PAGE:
Distinguished Artifact Award at ASPLOS conference for computer science researchers
UBC Computer Science Associate Professor Dr. Ivan Beschastnikh and his team of researchers have made an exciting breakthrough in the field of distributed systems with their recent paper, "Compiling Distributed System Models with PGo,” which won a Distinguished Artifact Award at the 2023 Architectural Support for Programming Languages and Operating Systems (ASPLOS) conference.
The 2023 ASPLOS conference was held in Vancouver, British Columbia in March.
Closing the gap in distributed systems
Distributed systems can be incredibly challenging to design and implement correctly, but formal methods can help address some of these difficulties. However, a key issue exists: there is a gap between the formal design of a system and its actual implementation. In order to bridge this gap, practitioners have typically relied upon manual effort.
That's where Ivan’s team comes in with their language called ‘Modular PlusCal’ and their compiler tool-chain called ‘PGo.’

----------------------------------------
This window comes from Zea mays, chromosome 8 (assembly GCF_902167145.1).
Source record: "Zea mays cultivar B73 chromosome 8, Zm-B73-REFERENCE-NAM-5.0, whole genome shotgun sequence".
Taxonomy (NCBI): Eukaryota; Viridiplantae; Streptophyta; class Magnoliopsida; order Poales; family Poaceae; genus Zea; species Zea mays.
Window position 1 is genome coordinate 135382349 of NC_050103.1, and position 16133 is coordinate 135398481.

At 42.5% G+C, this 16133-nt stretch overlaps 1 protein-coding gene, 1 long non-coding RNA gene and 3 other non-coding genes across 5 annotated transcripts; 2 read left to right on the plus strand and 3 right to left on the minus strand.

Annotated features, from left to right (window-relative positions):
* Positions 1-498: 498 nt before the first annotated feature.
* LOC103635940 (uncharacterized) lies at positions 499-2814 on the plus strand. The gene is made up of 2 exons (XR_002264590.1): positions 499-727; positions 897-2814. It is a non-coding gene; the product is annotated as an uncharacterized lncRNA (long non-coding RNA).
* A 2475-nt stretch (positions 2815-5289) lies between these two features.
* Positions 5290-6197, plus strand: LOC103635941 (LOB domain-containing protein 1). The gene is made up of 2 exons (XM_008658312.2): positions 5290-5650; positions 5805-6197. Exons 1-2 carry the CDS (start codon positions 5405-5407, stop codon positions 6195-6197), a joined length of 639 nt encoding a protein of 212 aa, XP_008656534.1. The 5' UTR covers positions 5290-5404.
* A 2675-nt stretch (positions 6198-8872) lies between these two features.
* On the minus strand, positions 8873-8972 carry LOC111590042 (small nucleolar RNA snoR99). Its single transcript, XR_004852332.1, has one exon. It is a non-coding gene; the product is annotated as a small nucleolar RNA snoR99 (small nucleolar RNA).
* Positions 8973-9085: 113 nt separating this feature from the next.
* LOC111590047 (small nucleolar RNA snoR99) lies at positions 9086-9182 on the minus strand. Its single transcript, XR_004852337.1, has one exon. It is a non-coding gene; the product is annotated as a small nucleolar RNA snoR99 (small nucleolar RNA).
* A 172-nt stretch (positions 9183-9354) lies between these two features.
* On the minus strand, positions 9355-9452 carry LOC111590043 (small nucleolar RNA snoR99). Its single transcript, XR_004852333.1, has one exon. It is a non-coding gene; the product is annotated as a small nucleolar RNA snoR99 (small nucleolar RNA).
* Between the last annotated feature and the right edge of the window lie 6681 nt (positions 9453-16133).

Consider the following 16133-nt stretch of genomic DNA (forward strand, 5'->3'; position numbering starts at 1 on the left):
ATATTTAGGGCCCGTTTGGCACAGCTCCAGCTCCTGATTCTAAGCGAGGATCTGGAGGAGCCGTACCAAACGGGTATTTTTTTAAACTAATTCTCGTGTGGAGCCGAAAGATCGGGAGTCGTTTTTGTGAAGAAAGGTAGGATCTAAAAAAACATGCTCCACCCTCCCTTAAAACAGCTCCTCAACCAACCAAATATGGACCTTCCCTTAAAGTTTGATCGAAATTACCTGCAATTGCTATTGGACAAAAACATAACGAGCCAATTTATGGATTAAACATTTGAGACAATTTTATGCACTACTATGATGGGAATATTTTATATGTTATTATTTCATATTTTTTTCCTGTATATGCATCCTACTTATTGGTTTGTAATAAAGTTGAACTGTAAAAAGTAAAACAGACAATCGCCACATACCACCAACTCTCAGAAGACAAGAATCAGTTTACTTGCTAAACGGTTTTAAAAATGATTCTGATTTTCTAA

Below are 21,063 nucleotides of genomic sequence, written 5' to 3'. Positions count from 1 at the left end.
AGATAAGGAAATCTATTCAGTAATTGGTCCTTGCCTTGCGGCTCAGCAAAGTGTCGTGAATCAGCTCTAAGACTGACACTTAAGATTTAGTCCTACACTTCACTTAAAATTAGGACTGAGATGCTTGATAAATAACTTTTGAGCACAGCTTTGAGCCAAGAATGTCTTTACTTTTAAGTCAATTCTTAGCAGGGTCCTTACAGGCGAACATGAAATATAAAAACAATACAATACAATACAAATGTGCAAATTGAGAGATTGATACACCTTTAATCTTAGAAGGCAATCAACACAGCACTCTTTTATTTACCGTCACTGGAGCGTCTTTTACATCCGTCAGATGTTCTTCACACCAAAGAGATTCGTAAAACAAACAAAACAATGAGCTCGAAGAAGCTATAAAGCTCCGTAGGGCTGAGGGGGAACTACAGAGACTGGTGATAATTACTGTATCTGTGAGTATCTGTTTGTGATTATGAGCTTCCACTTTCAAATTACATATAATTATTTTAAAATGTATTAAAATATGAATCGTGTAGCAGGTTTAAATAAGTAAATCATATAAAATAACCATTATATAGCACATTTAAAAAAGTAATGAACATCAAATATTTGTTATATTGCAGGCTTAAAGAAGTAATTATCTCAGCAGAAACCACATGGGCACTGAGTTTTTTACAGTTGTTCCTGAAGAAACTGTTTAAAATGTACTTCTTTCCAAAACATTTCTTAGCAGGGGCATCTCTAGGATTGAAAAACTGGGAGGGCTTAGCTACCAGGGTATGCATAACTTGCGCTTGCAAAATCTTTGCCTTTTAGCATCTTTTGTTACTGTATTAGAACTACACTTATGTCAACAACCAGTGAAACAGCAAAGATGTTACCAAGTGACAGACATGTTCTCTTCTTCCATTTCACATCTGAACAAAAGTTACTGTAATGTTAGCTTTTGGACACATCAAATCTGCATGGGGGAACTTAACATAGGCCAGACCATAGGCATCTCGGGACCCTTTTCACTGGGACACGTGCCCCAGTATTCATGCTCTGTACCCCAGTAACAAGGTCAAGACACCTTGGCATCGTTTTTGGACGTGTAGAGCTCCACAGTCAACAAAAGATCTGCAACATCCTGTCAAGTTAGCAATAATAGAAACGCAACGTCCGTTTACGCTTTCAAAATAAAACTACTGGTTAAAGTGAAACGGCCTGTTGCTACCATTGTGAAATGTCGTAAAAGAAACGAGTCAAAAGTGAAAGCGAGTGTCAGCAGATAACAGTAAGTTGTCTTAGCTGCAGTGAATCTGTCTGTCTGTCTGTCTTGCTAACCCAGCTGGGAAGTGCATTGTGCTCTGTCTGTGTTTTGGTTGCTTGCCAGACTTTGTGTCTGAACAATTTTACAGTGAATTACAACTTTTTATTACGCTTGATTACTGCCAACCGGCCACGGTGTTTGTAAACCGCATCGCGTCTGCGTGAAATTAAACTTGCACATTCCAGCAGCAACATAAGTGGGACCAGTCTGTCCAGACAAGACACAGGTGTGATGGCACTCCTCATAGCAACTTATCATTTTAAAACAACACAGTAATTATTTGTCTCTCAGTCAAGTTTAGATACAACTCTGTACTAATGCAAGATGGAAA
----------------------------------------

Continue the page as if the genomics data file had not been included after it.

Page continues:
Modular PlusCal (MPCal) separates the model of a system from the model of its environment, providing designers with the ability to model and check their designs and then mechanically extract runnable implementations. PGo automatically translates MPCal models to a specification language called ‘TLA+’ for model checking, and compiles them to runnable Go code, making it easier to develop a fully-checked model and derive a fully-working implementation.
PGo: a time-saver
In their evaluation, Dr. Beschastnikh's team shows that PGo requires much less development time compared to previous models. In one instance, a system could be developed three times faster with PGo than with the most efficient existing toolchain.
The significance of Dr. Beschastnikh's team's work is that it provides a more efficient and reliable way of designing and implementing distributed systems. The Distinguished Artifact Award acknowledges this fact, as well as the team’s commitment to reproducible research. Thanks to the automated experimental procedures included in the PGo artifact submission, reviewers were able to fully recreate performance measurements involving up to 12 networked machines and 5 different software packages within one day.
As distributed systems become more commonplace in order to accommodate growing computing needs, both breakthroughs like PGo and reliable processes for evaluating research projects become increasingly important.
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